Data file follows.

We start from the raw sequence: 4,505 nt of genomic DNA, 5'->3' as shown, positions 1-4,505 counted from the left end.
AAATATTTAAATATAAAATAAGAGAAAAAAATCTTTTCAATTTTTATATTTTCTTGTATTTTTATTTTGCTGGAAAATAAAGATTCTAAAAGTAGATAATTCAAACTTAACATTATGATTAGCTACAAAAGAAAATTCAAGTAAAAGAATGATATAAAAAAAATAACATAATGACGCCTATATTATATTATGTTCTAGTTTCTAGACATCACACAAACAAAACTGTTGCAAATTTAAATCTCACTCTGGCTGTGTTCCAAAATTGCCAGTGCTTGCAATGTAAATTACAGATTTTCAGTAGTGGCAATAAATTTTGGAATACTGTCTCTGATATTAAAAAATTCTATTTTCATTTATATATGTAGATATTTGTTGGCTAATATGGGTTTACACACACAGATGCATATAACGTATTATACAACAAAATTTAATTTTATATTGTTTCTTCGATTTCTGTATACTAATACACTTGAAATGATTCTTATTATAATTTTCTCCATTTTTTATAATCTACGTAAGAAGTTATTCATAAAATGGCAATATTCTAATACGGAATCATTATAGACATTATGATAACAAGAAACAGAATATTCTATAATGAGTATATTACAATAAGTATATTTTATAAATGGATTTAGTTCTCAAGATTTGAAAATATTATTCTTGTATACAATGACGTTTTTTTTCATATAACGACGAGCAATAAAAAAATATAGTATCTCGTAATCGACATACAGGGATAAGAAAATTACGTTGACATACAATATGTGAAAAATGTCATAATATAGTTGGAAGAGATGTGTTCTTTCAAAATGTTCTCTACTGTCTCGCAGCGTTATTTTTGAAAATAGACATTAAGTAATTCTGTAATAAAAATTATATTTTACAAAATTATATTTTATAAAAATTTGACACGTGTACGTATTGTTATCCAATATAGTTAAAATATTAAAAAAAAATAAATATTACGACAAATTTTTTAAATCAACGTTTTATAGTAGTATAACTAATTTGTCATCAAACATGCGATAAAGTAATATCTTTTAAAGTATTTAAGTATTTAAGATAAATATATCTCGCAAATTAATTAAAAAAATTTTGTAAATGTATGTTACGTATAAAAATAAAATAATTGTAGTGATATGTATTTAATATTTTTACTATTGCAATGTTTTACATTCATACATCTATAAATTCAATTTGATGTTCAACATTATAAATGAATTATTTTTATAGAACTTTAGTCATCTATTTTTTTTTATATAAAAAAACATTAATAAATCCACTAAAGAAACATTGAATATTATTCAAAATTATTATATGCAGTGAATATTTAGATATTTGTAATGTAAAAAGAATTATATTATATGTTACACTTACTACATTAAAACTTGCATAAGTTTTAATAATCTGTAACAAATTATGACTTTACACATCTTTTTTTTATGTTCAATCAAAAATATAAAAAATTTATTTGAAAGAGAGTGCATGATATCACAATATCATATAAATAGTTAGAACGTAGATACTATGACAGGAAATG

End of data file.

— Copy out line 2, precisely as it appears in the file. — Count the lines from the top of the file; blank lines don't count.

AAATATTTAAATATAAAATAAGAGAAAAAAATCTTTTCAATTTTTATATTTTCTTGTATTTTTATTTTGCTGGAAAATAAAGATTCTAAAAGTAGATAATTCAAACTTAACATTATGATTAGCTACAAAAGAAAATTCAAGTAAAAGAATGATATAAAAAAAATAACATAATGACGCCTATATTATATTATGTTCTAGTTTCTAGACATCACACAAACAAAACTGTTGCAAATTTAAATCTCACTCTGGCTGTGTTCCAAAATTGCCAGTGCTTGCAATGTAAATTACAGATTTTCAGTAGTGGCAATAAATTTTGGAATACTGTCTCTGATATTAAAAAATTCTATTTTCATTTATATATGTAGATATTTGTTGGCTAATATGGGTTTACACACACAGATGCATATAACGTATTATACAACAAAATTTAATTTTATATTGTTTCTTCGATTTCTGTATACTAATACACTTGAAATGATTCTTATTATAATTTTCTCCATTTTTTATAATCTACGTAAGAAGTTATTCATAAAATGGCAATATTCTAATACGGAATCATTATAGACATTATGATAACAAGAAACAGAATATTCTATAATGAGTATATTACAATAAGTATATTTTATAAATGGATTTAGTTCTCAAGATTTGAAAATATTATTCTTGTATACAATGACGTTTTTTTTCATATAACGACGAGCAATAAAAAAATATAGTATCTCGTAATCGACATACAGGGATAAGAAAATTACGTTGACATACAATATGTGAAAAATGTCATAATATAGTTGGAAGAGATGTGTTCTTTCAAAATGTTCTCTACTGTCTCGCAGCGTTATTTTTGAAAATAGACATTAAGTAATTCTGTAATAAAAATTATATTTTACAAAATTATATTTTATAAAAATTTGACACGTGTACGTATTGTTATCCAATATAGTTAAAATATTAAAAAAAAATAAATATTACGACAAATTTTTTAAATCAACGTTTTATAGTAGTATAACTAATTTGTCATCAAACATGCGATAAAGTAATATCTTTTAAAGTATTTAAGTATTTAAGATAAATATATCTCGCAAATTAATTAAAAAAATTTTGTAAATGTATGTTACGTATAAAAATAAAATAATTGTAGTGATATGTATTTAATATTTTTACTATTGCAATGTTTTACATTCATACATCTATAAATTCAATTTGATGTTCAACATTATAAATGAATTATTTTTATAGAACTTTAGTCATCTATTTTTTTTTATATAAAAAAACATTAATAAATCCACTAAAGAAACATTGAATATTATTCAAAATTATTATATGCAGTGAATATTTAGATATTTGTAATGTAAAAAGAATTATATTATATGTTACACTTACTACATTAAAACTTGCATAAGTTTTAATAATCTGTAACAAATTATGACTTTACACATCTTTTTTTTATGTTCAATCAAAAATATAAAAAATTTATTTGAAAGAGAGTGCATGATATCACAATATCATATAAATAGTTAGAACGTAGATACTATGACAGGAAATG